No one ever goes into marriage thinking one day it’s all going to end in a flurry of arguments and divorce papers. People change, however — it’s just a fact of life — meaning the two people who say “I do” in the beginning may not be the same people dissolving their marriage in the end.
So, do you take matters to court or settle things using mediation? It’s a choice that could be weighing heavily on your mind right now, especially if you’re like so many who have heard — or believe — these five divorce mediation myths:
1.) We can’t go through mediation. We don’t agree on anything!
Going through divorce mediation doesn’t mean you have to agree on everything from the onset.
The point of mediation is to help you and your spouse resolve divorce issues outside of the courtroom. If there are things you don’t agree on, you can work with a neutral mediator to find common ground and come to an agreement. The mediator may help you explore options neither one of you had even thought of.
2.) If I don’t go to court, our marital assets won’t be divided fairly.
The law is the law whether you go through mediation or traditional divorce proceedings. In many cases, mediation can be more beneficial in property division disputes because it gives couples control of dividing assets, not a judge. The property division is also usually one of the most expensive parts of a divorce in terms of attorneys fees, and if not resolved in mediation, could go on in the court system for 1-2 years or more. It may make sense to make reasonable compromises on this issue to avoid the time, stress, and expense of additional attorneys fees.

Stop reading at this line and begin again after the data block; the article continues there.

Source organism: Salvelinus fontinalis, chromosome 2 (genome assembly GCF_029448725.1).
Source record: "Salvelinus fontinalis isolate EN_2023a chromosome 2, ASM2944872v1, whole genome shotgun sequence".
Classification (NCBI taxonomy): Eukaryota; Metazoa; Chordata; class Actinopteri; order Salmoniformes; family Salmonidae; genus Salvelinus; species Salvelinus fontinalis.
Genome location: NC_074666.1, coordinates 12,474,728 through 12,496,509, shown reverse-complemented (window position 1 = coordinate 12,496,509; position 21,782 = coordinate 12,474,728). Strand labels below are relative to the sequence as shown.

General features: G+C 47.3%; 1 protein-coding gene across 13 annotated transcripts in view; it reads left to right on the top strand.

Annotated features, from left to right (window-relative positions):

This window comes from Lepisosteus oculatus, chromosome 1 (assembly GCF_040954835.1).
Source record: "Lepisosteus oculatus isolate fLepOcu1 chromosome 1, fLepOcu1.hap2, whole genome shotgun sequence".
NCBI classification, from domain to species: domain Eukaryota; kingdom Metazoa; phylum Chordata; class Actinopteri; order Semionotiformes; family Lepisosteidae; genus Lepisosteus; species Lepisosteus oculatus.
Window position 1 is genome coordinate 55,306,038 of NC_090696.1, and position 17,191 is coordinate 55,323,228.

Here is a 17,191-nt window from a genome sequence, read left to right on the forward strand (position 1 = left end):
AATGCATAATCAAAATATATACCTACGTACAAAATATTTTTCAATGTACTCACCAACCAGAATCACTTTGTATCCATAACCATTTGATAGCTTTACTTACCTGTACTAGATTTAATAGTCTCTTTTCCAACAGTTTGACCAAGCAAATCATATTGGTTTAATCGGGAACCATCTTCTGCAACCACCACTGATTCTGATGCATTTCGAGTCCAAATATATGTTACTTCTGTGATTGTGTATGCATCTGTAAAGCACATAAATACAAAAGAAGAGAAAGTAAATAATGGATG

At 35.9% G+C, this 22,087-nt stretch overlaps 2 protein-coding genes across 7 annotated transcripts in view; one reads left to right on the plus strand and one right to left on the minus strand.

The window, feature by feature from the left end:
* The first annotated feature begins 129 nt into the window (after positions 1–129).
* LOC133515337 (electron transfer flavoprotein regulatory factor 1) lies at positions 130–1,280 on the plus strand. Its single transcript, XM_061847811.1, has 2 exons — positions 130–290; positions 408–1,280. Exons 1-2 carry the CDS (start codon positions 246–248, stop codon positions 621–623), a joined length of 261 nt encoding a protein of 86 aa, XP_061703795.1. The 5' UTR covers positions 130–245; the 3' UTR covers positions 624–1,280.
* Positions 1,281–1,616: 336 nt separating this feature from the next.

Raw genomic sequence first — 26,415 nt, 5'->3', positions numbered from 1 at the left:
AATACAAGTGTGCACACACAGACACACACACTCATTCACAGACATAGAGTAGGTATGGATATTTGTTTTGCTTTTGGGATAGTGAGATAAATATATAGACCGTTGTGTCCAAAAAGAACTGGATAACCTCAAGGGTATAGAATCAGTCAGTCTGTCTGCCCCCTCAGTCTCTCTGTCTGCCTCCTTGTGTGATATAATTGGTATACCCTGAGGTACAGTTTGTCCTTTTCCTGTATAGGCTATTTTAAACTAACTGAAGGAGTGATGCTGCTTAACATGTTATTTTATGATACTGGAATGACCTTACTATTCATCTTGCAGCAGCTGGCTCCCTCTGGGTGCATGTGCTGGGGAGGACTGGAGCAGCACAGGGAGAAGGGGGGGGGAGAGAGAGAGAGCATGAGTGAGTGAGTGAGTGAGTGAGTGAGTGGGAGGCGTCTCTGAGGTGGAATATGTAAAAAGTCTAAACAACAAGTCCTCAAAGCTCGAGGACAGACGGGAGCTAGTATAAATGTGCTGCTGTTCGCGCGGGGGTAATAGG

3.) The mediator is going to pressure me into saving my marriage or doing something I don’t want to do.
A mediator is neither a judge nor a family therapist. They are simply a neutral third party whose job is to facilitate discussions. While marriage counseling may be beneficial in some cases, the mediator’s role is not to address saving your marriage. The mediator is a neutral and will explain in the outset that they don’t have any legal authority to make decisions in your case and that your participation in the process is voluntary.
4.) Mediation takes too long! Going to court will be much quicker.
Even though mediation sessions do take time, they often take much less time than traditional divorce proceedings. It can take several months or years before a judge and courtroom become available and even longer before your case gets heard. With mediation, you can set your own meeting times, and you dictate the pace of negotiations.
5.) Going to court is the only way of ensuring a fair custody arrangement.
Because mediators aren’t allowed to give legal advice in North Carolina, some parents worry they won’t get a fair custody arrangement if they go through mediation rather than traditional divorce proceedings.
In North Carolina, however, parents can obtain legal counsel from an attorney before mediation proceedings, and they can be present during mediation negotiations. It is generally recommended that both parties have their own lawyer present with them at mediation. This ensures that you still have a legal advocate present who is concerned with your best interests and getting you a fair outcome.